One of Vancouver’s more popular financial bloggers, Chrissy Kay, isn’t freaking out over the recent downturn in the markets.
Even though the S & P 500 index is down nearly 17 percent this year, the creator of the Eat Sleep Breathe FI website has some calming words of advice.
“If you zoom out to the maximum time frame [on Google Finance], you’ll see that the dip in the market is nothing,” Kay tells the Straight by phone. “It’s not even close to where we dipped to in 2020. We’re still way above that point.”
The “FI” in her blog stands for “financial independence”—something she and her husband achieved by retiring last year at the ages of 43 and 46, respectively. Kay only refers to her husband as “M” on her blog because he values his privacy. He was an art director at a video-game company. She is a former graphic designer and the mother of two teenagers.
Kay did not come from a wealthy family—her parents immigrated from Hong Kong without a lot of money—and she wrote her first post in May of 2017. A year later, she bought the domain because she felt that there was a “severe lack of knowledge and information about financial independence for Canadians”.
“Right from the start, I wanted my blog to be helpful and not just an online diary,” Kay says. “I do mix my own story in there when it’s helpful to give examples and to make it relatable to people.”
Because she includes the voices of many others, she has a good sense of what people in the so-called FIRE movement are feeling right now. FIRE is an acronym for “financial independence, retire early”. They tend to live more frugally than others, setting aside money to invest. But Kay says it’s a “huge myth” that they all live deprived lives.
“We are simply more thoughtful with our spending,” she declares. “We spend in areas that we value.”
She says that when people try to save money, they “end up inadvertently saving the planet” because they tend to consume less.
According to Kay, most people in the FIRE movement invest in index funds, which generate returns based on a particular stock-market index.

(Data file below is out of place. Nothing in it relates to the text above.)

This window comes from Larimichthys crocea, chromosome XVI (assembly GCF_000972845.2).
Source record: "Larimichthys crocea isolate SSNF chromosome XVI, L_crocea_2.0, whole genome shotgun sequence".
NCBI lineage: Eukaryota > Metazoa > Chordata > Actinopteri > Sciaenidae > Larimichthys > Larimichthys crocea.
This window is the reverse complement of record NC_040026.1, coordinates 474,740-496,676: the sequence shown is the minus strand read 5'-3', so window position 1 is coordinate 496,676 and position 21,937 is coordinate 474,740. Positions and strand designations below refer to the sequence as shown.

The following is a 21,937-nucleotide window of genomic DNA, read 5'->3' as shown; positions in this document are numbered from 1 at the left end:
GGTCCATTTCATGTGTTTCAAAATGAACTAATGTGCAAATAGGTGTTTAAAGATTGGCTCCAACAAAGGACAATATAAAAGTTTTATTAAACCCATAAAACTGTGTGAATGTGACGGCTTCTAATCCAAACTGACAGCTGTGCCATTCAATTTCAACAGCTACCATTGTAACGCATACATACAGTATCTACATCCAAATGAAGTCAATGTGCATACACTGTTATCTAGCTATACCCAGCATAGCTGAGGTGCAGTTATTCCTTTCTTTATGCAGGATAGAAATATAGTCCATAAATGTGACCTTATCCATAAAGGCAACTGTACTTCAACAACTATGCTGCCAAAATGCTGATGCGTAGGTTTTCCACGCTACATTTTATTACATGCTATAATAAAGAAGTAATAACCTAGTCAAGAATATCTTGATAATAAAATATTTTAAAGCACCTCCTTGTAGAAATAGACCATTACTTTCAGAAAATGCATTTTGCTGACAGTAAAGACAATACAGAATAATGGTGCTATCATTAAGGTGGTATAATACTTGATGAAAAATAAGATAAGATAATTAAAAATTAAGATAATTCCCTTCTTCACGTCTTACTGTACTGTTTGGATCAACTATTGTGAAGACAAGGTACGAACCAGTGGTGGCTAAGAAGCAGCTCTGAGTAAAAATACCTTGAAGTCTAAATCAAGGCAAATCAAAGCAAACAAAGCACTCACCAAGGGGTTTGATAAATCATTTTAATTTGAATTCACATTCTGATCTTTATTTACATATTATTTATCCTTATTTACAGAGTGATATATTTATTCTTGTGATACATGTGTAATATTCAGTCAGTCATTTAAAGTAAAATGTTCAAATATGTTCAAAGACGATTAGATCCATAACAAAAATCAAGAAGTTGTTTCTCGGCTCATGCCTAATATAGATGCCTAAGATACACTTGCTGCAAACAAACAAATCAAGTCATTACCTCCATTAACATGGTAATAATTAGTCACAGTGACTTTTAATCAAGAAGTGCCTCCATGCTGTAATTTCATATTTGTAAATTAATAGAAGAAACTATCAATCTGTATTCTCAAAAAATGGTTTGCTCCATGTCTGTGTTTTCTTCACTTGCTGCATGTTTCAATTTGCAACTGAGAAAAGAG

“It’s tried and true,” Kay says. “It’s easy. It’s cheap. It’s simple.”
However, she adds, there are some in the FIRE movement who dabble in individual stocks or more speculative investments such as cryptocurrencies.
So how are they reacting to the recent market downturn, along with the return of inflation and rising interest rates?
“There are many people in the community who use a technique called the ‘Smith Manoeuvre’, so they’ve leveraged their homes to invest more in the markets,” Kay reveals. “So there’s a little bit more chatter about those kinds of topics.”
According to the Investopedia website, the Smith Manoeuvre “involves converting the interest a homeowner pays on their mortgage into tax-deductible investment loan interest”. It was pioneered by a Vancouver Island financial planner named Fraser Smith.
While it can help investors make more money and pay less tax when the equity markets are rising, people can go into debt if they borrow to buy stocks that are sinking.
She says that in light of the uncertainty, some in the FIRE movement are trying to feel out what others are doing. Others believe that the recent pullback simply means that stocks are on sale at bargain prices.
“We were long overdue for a market correction, so we were all expecting this,” Kay concludes. “It doesn’t come as a surprise.”